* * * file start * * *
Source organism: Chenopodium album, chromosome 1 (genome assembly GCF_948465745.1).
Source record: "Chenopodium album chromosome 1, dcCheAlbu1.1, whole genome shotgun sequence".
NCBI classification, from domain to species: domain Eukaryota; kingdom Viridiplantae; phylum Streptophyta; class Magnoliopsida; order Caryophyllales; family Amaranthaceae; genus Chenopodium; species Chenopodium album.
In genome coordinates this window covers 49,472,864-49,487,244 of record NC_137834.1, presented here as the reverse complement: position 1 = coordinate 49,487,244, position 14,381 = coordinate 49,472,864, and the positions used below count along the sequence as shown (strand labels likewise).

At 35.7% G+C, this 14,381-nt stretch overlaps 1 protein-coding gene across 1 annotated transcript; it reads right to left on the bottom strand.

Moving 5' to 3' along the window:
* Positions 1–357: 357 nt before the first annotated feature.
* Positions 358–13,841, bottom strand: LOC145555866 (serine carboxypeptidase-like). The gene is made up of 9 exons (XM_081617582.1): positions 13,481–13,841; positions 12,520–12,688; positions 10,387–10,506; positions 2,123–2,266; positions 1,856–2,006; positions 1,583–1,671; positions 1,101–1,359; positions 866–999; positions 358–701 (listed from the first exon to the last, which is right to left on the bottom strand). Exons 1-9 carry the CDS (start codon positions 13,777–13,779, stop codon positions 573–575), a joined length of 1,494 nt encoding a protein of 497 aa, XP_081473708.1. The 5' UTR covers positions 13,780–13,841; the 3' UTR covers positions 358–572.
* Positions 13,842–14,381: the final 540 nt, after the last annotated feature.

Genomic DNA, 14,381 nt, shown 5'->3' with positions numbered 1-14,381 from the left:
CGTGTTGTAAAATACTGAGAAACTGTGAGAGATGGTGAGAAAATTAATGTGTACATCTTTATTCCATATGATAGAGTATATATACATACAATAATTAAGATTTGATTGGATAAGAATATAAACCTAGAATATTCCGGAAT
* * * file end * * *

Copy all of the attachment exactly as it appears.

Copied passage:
Source organism: Chenopodium album, chromosome 1 (genome assembly GCF_948465745.1).
Source record: "Chenopodium album chromosome 1, dcCheAlbu1.1, whole genome shotgun sequence".
NCBI classification, from domain to species: domain Eukaryota; kingdom Viridiplantae; phylum Streptophyta; class Magnoliopsida; order Caryophyllales; family Amaranthaceae; genus Chenopodium; species Chenopodium album.
In genome coordinates this window covers 49,472,864-49,487,244 of record NC_137834.1, presented here as the reverse complement: position 1 = coordinate 49,487,244, position 14,381 = coordinate 49,472,864, and the positions used below count along the sequence as shown (strand labels likewise).

At 35.7% G+C, this 14,381-nt stretch overlaps 1 protein-coding gene across 1 annotated transcript; it reads right to left on the bottom strand.

Moving 5' to 3' along the window:
* Positions 1–357: 357 nt before the first annotated feature.
* Positions 358–13,841, bottom strand: LOC145555866 (serine carboxypeptidase-like). The gene is made up of 9 exons (XM_081617582.1): positions 13,481–13,841; positions 12,520–12,688; positions 10,387–10,506; positions 2,123–2,266; positions 1,856–2,006; positions 1,583–1,671; positions 1,101–1,359; positions 866–999; positions 358–701 (listed from the first exon to the last, which is right to left on the bottom strand). Exons 1-9 carry the CDS (start codon positions 13,777–13,779, stop codon positions 573–575), a joined length of 1,494 nt encoding a protein of 497 aa, XP_081473708.1. The 5' UTR covers positions 13,780–13,841; the 3' UTR covers positions 358–572.
* Positions 13,842–14,381: the final 540 nt, after the last annotated feature.

Genomic DNA, 14,381 nt, shown 5'->3' with positions numbered 1-14,381 from the left:
CGTGTTGTAAAATACTGAGAAACTGTGAGAGATGGTGAGAAAATTAATGTGTACATCTTTATTCCATATGATAGAGTATATATACATACAATAATTAAGATTTGATTGGATAAGAATATAAACCTAGAATATTCCGGAAT